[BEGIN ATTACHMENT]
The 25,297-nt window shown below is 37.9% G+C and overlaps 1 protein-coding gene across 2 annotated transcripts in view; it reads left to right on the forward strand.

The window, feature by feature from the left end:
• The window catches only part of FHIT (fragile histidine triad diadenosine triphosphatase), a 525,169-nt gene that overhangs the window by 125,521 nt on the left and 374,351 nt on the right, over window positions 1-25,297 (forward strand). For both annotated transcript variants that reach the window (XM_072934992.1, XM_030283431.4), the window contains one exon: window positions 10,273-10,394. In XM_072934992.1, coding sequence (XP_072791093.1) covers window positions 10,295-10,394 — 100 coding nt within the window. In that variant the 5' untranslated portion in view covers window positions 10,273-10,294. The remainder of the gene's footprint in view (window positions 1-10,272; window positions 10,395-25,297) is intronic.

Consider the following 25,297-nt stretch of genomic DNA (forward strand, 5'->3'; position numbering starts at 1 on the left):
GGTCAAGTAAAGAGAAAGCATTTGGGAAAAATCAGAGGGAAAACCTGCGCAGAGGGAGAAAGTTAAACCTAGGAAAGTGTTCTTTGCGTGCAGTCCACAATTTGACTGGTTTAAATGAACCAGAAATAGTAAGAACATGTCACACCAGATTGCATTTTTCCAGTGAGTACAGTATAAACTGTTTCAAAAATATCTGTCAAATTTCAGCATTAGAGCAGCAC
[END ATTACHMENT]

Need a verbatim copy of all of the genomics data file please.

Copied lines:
The 25,297-nt window shown below is 37.9% G+C and overlaps 1 protein-coding gene across 2 annotated transcripts in view; it reads left to right on the forward strand.

The window, feature by feature from the left end:
• The window catches only part of FHIT (fragile histidine triad diadenosine triphosphatase), a 525,169-nt gene that overhangs the window by 125,521 nt on the left and 374,351 nt on the right, over window positions 1-25,297 (forward strand). For both annotated transcript variants that reach the window (XM_072934992.1, XM_030283431.4), the window contains one exon: window positions 10,273-10,394. In XM_072934992.1, coding sequence (XP_072791093.1) covers window positions 10,295-10,394 — 100 coding nt within the window. In that variant the 5' untranslated portion in view covers window positions 10,273-10,294. The remainder of the gene's footprint in view (window positions 1-10,272; window positions 10,395-25,297) is intronic.

Consider the following 25,297-nt stretch of genomic DNA (forward strand, 5'->3'; position numbering starts at 1 on the left):
GGTCAAGTAAAGAGAAAGCATTTGGGAAAAATCAGAGGGAAAACCTGCGCAGAGGGAGAAAGTTAAACCTAGGAAAGTGTTCTTTGCGTGCAGTCCACAATTTGACTGGTTTAAATGAACCAGAAATAGTAAGAACATGTCACACCAGATTGCATTTTTCCAGTGAGTACAGTATAAACTGTTTCAAAAATATCTGTCAAATTTCAGCATTAGAGCAGCAC